For the last twenty years, activists on the left have complained about the right-wing drift of major social democratic (or democratic socialist) parties. This was most noticeable in England where Tony Blair’s Third Way was viewed as a capitulation to market capitalism. Similar moderation in Europe and America followed. Some would argue it was the laxness of left wingers that lead – more than right wing deregulation – to the market collapses of 2008. Because the left had failed to be vigilant, bankers and venture capitalists went wild and nearly destroyed the world economy.
They may have a point.
The response has been interesting. In England, the Labour Party has elected its most left-wing leader in 50 years. While the mainstream media have declared that Jeremy Corbyn is unelectable in modern England, the same pundits also said he couldn’t win the leadership. Shows what they know.
In the United States we see the rise of Bernie Sanders. Though I still doubt that he can overcome the Democratic establishment, he has certainly made waves and may succeed in nudging the Dems back to the left – even if only a little bit. And, in politics, one should never say never. In Canada, the failure of a centre-leaning NDP to form government has fired up the left wing of the party who call for a return to traditional values and policies of the left.
The general view of the left is that the mainstream social democratic parties have been corrupted by market philosophies, becoming pale versions of their conservative opponents. The right has succeeded – in this view – because of their adherence to hard-core ideologies and by using extreme tactics of ‘truthiness’ to get their message across and inspire voters.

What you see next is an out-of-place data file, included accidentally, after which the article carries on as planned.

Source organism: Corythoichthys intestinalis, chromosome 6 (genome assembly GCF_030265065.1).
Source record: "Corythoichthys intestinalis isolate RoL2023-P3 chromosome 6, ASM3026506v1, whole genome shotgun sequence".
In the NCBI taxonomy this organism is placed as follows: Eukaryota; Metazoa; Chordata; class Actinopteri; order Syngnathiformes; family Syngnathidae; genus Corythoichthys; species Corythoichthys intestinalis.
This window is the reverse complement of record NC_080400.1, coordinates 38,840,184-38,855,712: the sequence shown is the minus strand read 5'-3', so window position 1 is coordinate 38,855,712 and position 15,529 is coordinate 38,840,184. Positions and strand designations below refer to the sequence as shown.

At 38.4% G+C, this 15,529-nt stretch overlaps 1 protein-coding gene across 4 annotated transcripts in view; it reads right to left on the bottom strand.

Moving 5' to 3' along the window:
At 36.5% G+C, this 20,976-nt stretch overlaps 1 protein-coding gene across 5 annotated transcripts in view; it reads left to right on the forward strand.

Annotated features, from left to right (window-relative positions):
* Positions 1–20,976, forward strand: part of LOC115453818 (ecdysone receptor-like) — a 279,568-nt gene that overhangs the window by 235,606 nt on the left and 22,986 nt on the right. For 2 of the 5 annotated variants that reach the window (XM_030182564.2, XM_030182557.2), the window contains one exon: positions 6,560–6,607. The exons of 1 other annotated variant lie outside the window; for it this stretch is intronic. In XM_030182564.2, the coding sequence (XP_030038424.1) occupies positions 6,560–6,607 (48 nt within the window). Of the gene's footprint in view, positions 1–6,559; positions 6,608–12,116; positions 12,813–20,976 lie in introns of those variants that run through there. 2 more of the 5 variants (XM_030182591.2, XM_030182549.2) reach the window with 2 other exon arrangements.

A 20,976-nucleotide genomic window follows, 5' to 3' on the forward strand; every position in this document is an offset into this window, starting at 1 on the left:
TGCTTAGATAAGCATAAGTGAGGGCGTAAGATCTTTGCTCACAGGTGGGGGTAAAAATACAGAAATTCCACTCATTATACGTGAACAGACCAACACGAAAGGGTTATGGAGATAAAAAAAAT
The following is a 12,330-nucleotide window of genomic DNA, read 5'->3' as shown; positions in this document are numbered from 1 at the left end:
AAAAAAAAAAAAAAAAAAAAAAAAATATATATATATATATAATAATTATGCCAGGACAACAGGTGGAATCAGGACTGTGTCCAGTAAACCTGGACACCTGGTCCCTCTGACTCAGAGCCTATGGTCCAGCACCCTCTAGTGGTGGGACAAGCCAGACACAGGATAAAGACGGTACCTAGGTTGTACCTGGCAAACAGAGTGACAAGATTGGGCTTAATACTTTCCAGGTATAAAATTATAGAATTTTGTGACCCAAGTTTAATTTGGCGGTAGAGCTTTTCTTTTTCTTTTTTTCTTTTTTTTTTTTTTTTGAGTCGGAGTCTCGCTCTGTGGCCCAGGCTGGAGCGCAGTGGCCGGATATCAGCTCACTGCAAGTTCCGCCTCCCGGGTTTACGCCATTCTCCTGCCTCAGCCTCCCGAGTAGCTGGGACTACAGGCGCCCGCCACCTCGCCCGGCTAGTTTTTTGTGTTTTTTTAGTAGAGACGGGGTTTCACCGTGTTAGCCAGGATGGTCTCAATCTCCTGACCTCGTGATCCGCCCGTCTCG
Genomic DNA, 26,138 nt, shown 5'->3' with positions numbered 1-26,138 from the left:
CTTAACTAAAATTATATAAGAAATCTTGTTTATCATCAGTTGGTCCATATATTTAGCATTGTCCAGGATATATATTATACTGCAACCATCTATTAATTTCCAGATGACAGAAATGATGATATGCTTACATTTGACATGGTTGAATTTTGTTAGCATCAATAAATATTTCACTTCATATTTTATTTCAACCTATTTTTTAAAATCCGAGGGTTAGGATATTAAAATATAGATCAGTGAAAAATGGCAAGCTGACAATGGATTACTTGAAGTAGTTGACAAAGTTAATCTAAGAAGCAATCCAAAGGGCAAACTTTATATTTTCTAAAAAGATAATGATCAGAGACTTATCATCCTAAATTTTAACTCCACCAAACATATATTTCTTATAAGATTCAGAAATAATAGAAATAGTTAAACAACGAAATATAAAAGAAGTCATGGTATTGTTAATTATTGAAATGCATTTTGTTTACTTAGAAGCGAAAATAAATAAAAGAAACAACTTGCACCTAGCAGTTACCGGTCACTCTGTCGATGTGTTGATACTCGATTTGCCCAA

The problem is – the right is hardly consistent or, as Sarah Palin shows, even fully comprehensible in their policies or values. Take Palin’s accusation that the policies of the Obama government caused her son to punch his girlfriend in the face. It might seem to be partisan sniping but what lies behind it? Our former Prime Minister might well accuse Ms. Palin of ‘committing sociology’ – that is, blaming external societal forces for individual behavior. Rather than sticking to a true conservative value of personal responsibility, Palin excuses her son’s behavior and blames society. Maybe she is just a protective mother but I suspect something bigger.
Just as left-wing parties were infected by the central tenant of conservative philosophy – that the market is the most effective an efficient way to organise society – so have conservatives been changed by the major ideological weapon of the left –identity politics. As soon as a conservative propounds that social mechanisms have isolated an identifiable group (in this case white men) aren’t they accepting a basic idea of the left, that people live in a social system and are impacted by systemic social factors both in terms of their economic opportunities but also in terms of their individual actions and values?
Left and right have both become muddied by their opponents’ ideas. It may make for crazy politics, but oddly it holds out hope for the future of democracy. If people (and especially politicians) find out that they now have common ground, might they find ways to talk about it that doesn’t involve denunciation?
Whether that’s a good thing – or whether we need one side to win – remains to be seen.
And that’s ten minutes.